https://www.rustoleum.com/product-catalog/consumer-brands/auto/primers/adhesion-promoter

I spent some time the other day looking for clear self etching primer and failed.
dave
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amz-fx

Re: Advice for priming aluminum enclosures?
« Reply #9 on: February 25, 2021, 04:21:55 PM »
I also use a self-etching primer, usually Rustoleum or Krylon. Easy to find at an auto parts store, or Lowes Home Center.  Works great, but you still need to sand the box to promote the best adhesion. Then wipe off the sanding dust with a little alcohol on a paper towel, and paint when dry.

regards, Jack

Radical CJ

Re: Advice for priming aluminum enclosures?
« Reply #10 on: February 26, 2021, 07:51:30 AM »
I use the gray spray can stuff and it works very well. Putting a coat of a lighter colour/white on top is fairly easy. Just be extremly patiant with lots of thin layers to avoid runs. I've tried going straight to white with an enamel paint and results were extremely bad.

ItsGiusto

Re: Advice for priming aluminum enclosures?
« Reply #11 on: February 26, 2021, 12:23:51 PM »
I use the gray spray can stuff and it works very well. Putting a coat of a lighter colour/white on top is fairly easy. Just be extremly patiant with lots of thin layers to avoid runs. I've tried going straight to white with an enamel paint and results were extremely bad.
Do you have advice on how to transition from the self-etching gray primer to a top coat? Do you let it dry for 24 hours before putting the top coat on?

davent

Re: Advice for priming aluminum enclosures?
« Reply #12 on: February 26, 2021, 01:09:36 PM »
I use the gray spray can stuff and it works very well. Putting a coat of a lighter colour/white on top is fairly easy. Just be extremly patiant with lots of thin layers to avoid runs. I've tried going straight to white with an enamel paint and results were extremely bad.
Do you have advice on how to transition from the self-etching gray primer to a top coat? Do you let it dry for 24 hours before putting the top coat on?

The can of paint will give you times, dry to touch, dry to handle, dry to top coat, dry to dry sand, dry to wet sand... Dry time to sand is far longer than dry time to top coat. Dry time to top coat is 30 minutes ideal then says depending on conditions can take longer. This is a can of Rustoleum Self Etch Primer.

A couple of keys to finishing is don't be in a hurry and don't apply heavy.
dave
"If you always do what you always did- you always get what you always got." - Unknown
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ItsGiusto

Re: Advice for priming aluminum enclosures?
« Reply #13 on: February 26, 2021, 01:37:21 PM »
I use the gray spray can stuff and it works very well. Putting a coat of a lighter colour/white on top is fairly easy. Just be extremly patiant with lots of thin layers to avoid runs. I've tried going straight to white with an enamel paint and results were extremely bad.
Do you have advice on how to transition from the self-etching gray primer to a top coat? Do you let it dry for 24 hours before putting the top coat on?

The can of paint will give you times, dry to touch, dry to handle, dry to top coat, dry to dry sand, dry to wet sand... Dry time to sand is far longer than dry time to top coat. Dry time to top coat is 30 minutes ideal then says depending on conditions can take longer. This is a can of Rustoleum Self Etch Primer.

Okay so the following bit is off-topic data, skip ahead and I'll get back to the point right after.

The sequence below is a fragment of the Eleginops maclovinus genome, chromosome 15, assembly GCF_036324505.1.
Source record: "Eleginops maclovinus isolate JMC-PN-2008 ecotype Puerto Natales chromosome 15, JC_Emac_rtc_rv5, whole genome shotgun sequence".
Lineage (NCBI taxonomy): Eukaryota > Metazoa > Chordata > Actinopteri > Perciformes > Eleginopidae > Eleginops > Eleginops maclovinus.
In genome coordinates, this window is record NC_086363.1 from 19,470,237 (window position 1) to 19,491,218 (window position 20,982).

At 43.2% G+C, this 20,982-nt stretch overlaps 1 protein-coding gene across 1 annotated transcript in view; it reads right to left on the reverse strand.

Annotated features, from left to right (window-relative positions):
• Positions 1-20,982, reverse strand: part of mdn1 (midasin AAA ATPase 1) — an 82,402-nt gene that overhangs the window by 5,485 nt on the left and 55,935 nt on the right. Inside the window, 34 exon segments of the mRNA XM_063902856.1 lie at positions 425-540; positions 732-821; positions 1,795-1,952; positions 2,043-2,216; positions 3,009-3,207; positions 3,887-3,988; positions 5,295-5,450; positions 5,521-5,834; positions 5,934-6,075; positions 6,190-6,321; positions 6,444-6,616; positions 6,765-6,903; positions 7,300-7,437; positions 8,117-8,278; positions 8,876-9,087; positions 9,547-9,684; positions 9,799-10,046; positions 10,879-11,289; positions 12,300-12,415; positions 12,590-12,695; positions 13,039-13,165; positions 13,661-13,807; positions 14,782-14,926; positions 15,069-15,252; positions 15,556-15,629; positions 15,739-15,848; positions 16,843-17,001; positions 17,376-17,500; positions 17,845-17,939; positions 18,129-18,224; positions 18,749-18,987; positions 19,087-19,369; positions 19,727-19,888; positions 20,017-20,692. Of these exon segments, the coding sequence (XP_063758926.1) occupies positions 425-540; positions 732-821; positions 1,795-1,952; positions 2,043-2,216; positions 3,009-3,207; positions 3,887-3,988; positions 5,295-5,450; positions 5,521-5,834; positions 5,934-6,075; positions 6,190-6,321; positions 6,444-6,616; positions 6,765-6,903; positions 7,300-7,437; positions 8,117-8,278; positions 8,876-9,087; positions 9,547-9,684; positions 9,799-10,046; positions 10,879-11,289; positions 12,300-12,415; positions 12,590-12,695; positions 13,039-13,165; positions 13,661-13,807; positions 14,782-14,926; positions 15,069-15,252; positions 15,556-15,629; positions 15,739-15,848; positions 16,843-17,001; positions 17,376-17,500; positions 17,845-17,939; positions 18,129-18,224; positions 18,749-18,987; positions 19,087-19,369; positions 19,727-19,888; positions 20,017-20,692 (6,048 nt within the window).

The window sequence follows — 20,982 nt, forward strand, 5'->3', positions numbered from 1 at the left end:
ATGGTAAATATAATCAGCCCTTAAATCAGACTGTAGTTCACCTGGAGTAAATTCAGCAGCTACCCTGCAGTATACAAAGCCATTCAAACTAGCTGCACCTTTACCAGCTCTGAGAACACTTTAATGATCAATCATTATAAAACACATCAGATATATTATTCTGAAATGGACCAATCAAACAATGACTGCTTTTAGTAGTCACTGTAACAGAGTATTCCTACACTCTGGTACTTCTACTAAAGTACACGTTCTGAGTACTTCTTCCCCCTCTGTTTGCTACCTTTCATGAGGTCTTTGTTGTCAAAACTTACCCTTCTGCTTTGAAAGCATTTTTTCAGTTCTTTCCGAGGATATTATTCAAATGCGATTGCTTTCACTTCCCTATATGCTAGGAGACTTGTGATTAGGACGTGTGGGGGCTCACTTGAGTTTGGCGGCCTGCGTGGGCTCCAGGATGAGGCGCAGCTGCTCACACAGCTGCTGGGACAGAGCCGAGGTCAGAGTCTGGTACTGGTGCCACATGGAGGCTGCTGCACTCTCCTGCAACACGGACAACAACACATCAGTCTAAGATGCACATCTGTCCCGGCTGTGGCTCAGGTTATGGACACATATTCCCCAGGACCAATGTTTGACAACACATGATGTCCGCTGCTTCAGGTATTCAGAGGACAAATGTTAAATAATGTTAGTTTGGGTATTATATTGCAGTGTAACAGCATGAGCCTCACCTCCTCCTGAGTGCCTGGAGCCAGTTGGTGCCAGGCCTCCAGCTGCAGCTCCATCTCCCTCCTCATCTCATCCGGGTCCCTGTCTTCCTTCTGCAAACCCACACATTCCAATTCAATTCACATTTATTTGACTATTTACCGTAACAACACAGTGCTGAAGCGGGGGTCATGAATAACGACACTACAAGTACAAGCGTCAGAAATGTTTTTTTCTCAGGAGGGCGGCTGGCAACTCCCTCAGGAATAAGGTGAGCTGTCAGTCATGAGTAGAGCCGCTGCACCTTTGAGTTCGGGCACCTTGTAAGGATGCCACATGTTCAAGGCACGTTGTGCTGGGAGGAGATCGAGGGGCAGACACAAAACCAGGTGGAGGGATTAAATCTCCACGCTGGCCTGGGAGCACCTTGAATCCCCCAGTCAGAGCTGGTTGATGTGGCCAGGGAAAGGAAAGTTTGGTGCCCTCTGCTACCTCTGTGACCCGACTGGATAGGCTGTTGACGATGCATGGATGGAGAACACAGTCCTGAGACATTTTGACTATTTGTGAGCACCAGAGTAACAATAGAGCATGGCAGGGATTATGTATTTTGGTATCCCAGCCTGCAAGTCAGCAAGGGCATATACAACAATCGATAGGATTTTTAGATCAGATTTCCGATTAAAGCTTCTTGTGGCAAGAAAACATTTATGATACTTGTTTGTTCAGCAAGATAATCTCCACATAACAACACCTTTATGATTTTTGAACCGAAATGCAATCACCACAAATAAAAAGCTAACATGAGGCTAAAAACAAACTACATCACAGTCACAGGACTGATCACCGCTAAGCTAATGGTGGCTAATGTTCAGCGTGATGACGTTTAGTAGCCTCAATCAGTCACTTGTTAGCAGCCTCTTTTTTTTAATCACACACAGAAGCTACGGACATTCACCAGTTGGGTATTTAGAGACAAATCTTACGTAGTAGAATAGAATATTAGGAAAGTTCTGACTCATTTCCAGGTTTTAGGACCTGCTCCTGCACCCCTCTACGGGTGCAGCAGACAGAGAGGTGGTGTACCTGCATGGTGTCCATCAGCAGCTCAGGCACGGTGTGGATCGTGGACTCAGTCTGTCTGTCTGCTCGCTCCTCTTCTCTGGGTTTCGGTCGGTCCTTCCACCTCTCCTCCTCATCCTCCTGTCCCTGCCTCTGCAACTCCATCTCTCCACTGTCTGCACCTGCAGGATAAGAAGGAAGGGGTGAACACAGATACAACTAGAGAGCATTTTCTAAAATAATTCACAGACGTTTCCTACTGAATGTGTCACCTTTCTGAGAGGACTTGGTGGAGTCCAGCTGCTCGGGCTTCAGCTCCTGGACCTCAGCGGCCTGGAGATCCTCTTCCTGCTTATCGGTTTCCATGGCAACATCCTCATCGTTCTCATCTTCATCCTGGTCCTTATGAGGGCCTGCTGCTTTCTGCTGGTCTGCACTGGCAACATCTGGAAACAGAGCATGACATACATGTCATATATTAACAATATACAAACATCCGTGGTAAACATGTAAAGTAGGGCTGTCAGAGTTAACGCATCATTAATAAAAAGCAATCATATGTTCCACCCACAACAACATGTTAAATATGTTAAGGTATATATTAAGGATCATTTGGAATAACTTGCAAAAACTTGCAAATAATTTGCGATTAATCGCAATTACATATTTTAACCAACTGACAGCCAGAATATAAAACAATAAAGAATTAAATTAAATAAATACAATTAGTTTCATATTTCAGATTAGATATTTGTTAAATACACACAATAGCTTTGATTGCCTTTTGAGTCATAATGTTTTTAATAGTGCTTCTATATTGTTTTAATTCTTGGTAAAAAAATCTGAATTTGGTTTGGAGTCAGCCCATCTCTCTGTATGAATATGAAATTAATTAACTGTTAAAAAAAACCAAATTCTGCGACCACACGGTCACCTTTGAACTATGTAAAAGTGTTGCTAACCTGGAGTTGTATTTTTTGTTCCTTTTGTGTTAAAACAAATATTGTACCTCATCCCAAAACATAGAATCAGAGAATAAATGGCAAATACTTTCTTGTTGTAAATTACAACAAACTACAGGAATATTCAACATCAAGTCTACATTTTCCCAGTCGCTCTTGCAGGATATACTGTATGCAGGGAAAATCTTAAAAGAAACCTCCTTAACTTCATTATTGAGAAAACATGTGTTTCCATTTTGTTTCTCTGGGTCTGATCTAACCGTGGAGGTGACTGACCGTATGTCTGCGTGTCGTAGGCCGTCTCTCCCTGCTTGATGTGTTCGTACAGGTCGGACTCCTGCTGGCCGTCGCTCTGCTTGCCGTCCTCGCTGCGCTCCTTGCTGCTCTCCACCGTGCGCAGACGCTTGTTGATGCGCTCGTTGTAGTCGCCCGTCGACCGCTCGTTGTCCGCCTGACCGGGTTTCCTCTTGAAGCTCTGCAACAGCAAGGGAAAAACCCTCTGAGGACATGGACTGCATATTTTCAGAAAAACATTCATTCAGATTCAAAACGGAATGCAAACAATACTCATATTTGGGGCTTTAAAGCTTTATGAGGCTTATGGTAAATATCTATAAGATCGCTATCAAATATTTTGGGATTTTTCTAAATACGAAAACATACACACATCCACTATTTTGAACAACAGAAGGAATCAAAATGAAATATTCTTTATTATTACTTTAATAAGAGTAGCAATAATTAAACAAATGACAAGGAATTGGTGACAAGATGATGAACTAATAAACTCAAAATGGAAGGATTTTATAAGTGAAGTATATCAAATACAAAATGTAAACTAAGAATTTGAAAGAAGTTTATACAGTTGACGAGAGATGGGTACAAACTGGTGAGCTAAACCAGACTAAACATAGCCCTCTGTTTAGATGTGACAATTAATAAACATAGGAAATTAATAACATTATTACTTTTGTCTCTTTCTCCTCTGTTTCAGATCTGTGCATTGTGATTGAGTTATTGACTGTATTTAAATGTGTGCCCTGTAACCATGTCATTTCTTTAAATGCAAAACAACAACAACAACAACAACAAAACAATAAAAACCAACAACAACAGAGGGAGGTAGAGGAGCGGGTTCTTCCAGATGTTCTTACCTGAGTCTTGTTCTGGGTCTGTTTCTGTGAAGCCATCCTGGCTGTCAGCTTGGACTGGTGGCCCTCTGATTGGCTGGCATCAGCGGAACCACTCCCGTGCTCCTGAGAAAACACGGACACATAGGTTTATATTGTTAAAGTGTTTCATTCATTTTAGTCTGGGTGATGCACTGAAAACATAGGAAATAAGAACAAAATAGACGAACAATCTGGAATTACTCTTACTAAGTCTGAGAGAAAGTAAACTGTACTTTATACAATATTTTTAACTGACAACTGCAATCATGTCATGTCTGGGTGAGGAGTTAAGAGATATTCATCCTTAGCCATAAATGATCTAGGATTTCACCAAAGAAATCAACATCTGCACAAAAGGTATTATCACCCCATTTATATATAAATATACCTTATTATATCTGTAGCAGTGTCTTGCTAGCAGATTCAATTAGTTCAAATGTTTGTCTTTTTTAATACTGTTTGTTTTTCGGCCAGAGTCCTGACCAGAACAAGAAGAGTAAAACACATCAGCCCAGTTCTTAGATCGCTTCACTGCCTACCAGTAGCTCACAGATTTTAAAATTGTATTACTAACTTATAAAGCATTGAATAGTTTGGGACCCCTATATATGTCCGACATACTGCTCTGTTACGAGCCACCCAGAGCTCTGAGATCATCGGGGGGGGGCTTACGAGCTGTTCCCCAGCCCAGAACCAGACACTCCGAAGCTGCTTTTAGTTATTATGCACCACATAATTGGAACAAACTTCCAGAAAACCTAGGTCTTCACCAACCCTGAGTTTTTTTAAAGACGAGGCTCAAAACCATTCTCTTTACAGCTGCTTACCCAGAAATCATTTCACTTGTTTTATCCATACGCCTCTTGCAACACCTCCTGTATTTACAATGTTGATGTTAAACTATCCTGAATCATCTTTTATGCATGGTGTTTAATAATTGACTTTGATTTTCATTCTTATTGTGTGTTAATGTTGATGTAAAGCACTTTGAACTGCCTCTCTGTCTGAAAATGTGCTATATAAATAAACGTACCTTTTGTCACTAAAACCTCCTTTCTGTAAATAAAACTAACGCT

A couple of keys to finishing is don't be in a hurry and don't apply heavy.
dave
Thanks! Are there ever any limitations? How do you know a specific primer will be compatible with a specific top coat, clear coat, type of paint, etc?

davent

Re: Advice for priming aluminum enclosures?
« Reply #14 on: February 26, 2021, 02:06:07 PM »
The only spray can products i used were the etching primer and rubberized rocker panel paints but limits, sometimes a window will be presented, recoat within a certain time, the can will say.

Stick with one company's products, better chance they'll be compatible, trail and error tells you lots, sometimes it's months down the road before things fall apart.

What worked for me was any brand of etching primer i tried, after that heavy air brush use - the Zinnser primer sealer, high solids & good build sands real nice, paints and mediums from Golden,  Acrylic artists products, clearcoat with waterbourne lacquers using airbrushes and again here brand didn't matter but it was always ones recommended for instrument finishing, clear not milky like poly's that i tried and no yellowing.

Lengthy process i had time, I'd do a number of enclosures with the etch primer and Zinsser when i could do the etch primer outside in the summer so i had prepped enclosure to use in the winter.
dave
"If you always do what you always did- you always get what you always got." - Unknown
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bluebunny

Re: Advice for priming aluminum enclosures?
« Reply #15 on: February 27, 2021, 06:29:05 AM »
How do you know a specific primer will be compatible with a specific top coat, clear coat, type of paint, etc?

The primer, paint and clear-coat I use are all intended for use on cars and all come from the same supplier: they're designed to work together.  You might try to take this approach?  Things have gone pear-shaped for me when I've gone off-piste with unknown chemistry combinations (or too fast/too thick...  :icon_rolleyes:) - no longer a problem, since I stick with what works.
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anotherjim

Re: Advice for priming aluminum enclosures?
« Reply #16 on: February 27, 2021, 07:39:38 AM »
In the UK, Halfords is one popular brand that sells compatible automotive finishes and that includes etching primer. And, unlike a lot of retailers here, they seem to understand the need to stock more cans of primer on the shelves than they do colours. Makes my teeth grind when the primer is always out of stock.
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bluebunny

Re: Advice for priming aluminum enclosures?
« Reply #17 on: February 27, 2021, 09:37:53 AM »